chamber of the InspirEase. For each single inhalation of albu- dicted FEV1 between whites and African Americans, and dura- terol from the MDI, including the initial two inhalations, partic- tion of asthma between whites and African Americans. The ipants were instructed to actuate the inhaler to release one dose proportion of whites vs African Americans who used ICS, the (90 g) of albuterol into the holding chamber, breathe in slowly proportion of whites vs African Americans who used regularly through the mouthpiece without sounding the reed (inhalation scheduled inhaled albuterol for daily asthma management, and rate of 0.3 L/s is not exceeded), and breath hold for 5 s.
the proportion of ICS users vs nonusers who reported regularly Participants were instructed to exhale into the chamber and scheduled inhaled albuterol therapy for daily asthma manage- inhale a second time followed by a 5-s breath hold.19 ment were compared by 2 analysis. Paired t tests (two-tailed) Albuterol for nebulization (inhalation solution 0.5%) was were used to test for differences in BP and heart rate after diluted with saline solution to a final volume of 3.5 mL. The maximal albuterol doses compared with baseline. A p value dose was administered by tidal breathing to nebulizer sputter- ⬍ 0.05 was considered significant.
ing after repeated tamping of the nebulizer bowl using an opensystem consisting of a nebulizer (Puritan-Bennett; OverlandPark, KS) connected to a mouthpiece by a T joint and driven by an air compressor (Medi-mist; Mountain Medical Equip-ment; Littleton, CO).
Spirometry (MultiSpiro; Irvine, CA) was performed with the participant standing and wearing a nose clip, and up to eight Of 107 asthmatics screened, 81 patients met the efforts were recorded after each dose to obtain the two highest inclusion criteria. Participant characteristics are pre- FEV1 measurements within 100 mL of each other; the highest sented in Table 1. Race and ethnicity were deter- FEV1 was recorded. Polgar reference equations were used fordetermining predicted FEV mined by self-report from the adults and by parental 1 values in girls and boys ⬍ 19 years of age; Knudson reference equations were used for men and report for children ⬍ 18 years old. Thirty-seven women ⱖ 19 years of age.15,16 BP and heart rate were measured percent of participants were ⬍ 20 years old, 40% with the participant seated (Dinamap BP monitor; Critikon, GE were 20 to 45 years old, and 23% were 46 to 65 years Healthcare; Bucks, UK).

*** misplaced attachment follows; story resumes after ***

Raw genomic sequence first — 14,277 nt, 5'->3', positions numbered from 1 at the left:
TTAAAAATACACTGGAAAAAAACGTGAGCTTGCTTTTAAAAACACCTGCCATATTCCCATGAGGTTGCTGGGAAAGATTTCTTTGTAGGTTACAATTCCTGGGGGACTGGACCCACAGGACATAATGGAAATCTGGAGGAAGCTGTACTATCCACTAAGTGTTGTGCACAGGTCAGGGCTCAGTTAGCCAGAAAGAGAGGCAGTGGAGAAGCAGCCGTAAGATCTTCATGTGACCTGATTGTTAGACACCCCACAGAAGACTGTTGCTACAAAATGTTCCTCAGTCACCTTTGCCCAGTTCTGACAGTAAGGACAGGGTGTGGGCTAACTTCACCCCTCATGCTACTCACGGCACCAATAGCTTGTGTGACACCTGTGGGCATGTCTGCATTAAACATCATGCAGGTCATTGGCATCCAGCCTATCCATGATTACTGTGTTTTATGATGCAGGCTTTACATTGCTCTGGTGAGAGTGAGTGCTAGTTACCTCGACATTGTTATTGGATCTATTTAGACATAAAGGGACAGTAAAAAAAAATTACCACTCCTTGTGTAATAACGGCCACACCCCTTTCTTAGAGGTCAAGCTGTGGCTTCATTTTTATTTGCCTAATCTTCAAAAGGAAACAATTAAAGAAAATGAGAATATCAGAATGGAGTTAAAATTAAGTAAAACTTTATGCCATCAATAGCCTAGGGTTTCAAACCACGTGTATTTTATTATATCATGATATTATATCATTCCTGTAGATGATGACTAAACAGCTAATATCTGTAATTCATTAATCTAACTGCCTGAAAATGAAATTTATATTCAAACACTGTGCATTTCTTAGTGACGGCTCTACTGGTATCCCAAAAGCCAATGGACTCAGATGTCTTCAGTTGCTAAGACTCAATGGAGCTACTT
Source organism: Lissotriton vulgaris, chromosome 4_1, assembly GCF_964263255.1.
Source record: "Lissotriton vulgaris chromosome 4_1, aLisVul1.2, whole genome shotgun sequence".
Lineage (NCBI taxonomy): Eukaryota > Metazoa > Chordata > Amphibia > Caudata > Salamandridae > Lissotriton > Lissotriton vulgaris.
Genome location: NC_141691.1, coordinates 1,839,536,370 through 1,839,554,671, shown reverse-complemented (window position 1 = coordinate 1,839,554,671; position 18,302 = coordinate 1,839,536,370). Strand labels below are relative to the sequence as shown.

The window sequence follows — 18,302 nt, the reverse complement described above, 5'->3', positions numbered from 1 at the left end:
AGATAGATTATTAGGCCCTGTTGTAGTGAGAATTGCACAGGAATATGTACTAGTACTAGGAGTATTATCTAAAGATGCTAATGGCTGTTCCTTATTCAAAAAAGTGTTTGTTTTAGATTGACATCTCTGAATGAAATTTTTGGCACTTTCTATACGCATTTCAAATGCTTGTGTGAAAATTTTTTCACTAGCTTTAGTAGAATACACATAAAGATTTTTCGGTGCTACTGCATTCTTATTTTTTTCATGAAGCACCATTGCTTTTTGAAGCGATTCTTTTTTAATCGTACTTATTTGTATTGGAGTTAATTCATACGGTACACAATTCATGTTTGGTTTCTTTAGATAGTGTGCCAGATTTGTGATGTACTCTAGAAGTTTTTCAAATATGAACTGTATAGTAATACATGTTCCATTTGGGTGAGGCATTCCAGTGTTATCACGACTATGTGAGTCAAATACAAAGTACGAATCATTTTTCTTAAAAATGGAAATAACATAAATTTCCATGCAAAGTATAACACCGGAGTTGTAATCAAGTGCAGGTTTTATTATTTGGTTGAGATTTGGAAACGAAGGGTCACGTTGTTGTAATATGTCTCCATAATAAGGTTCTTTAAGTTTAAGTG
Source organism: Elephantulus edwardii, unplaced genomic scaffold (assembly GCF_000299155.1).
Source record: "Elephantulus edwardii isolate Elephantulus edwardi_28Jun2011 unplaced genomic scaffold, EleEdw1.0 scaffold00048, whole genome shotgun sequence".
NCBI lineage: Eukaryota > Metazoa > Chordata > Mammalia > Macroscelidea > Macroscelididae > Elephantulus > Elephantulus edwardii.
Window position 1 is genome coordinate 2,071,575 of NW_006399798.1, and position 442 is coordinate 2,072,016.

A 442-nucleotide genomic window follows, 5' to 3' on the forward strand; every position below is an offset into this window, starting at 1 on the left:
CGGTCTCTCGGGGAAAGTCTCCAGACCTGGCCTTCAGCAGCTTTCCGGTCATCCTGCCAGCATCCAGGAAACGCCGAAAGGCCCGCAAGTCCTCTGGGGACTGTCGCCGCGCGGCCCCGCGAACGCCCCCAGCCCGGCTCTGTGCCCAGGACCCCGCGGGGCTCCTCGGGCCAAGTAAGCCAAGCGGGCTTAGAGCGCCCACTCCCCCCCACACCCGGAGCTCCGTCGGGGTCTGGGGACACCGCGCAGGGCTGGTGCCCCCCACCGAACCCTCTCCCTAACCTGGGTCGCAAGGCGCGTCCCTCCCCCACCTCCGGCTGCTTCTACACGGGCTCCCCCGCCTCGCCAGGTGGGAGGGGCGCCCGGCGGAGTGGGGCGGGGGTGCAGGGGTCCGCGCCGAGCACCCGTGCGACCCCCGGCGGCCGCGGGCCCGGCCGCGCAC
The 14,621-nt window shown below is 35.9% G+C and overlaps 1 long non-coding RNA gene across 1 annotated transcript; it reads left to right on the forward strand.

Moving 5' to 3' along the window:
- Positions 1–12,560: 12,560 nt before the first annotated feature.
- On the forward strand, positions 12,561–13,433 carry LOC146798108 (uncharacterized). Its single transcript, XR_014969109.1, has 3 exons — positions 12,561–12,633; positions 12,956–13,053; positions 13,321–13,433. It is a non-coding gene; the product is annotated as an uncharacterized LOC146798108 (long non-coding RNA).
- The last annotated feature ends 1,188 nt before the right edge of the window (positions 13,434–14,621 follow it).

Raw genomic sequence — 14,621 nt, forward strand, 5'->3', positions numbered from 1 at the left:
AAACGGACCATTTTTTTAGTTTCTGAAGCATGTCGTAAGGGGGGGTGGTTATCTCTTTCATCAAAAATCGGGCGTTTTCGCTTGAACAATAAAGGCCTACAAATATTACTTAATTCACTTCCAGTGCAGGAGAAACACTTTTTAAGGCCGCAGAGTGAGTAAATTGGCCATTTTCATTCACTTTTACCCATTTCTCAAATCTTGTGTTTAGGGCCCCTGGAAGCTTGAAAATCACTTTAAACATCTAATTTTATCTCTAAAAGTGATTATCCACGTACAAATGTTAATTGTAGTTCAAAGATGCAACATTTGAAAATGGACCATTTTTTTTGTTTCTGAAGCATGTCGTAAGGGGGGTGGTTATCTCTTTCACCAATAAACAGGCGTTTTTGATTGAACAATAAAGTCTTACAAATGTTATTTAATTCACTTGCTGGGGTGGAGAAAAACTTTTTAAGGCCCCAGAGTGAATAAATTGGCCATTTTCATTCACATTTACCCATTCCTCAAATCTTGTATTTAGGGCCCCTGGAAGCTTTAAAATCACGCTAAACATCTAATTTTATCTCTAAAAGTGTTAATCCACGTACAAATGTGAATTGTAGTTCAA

old. Baseline FEV1 was from 60 to 80% of predictedin 68% of participants, classifying them as having Population Pharmacodynamic Analysis Population analysis was performed on the cumulative albuterol dose/response data.13 A sigmoid maximum effect of albuterol (Emax) model was used to describe the relationship betweenalbuterol dose and bronchodilator response as determined by the change in percentage of predicted FEV1 from baseline (R0).20 (Rmax ⫺ R0) ⫻ D␥/(ED50 17 (21.0)/12 (14.8) 27 (33.3)/5 (6.2) where D is cumulative albuterol dose, Rmax is the maximum 13 (16.0)/3 (3.7) percentage of predicted FEV1 reached after albuterol adminis- tration, ␥ is the Hill coefficient that describes the steepness of the Duration of asthma, % of patient's life dose/response relation, and ED50 is the cumulative dose of albuterol required to bring about 50% of Emax.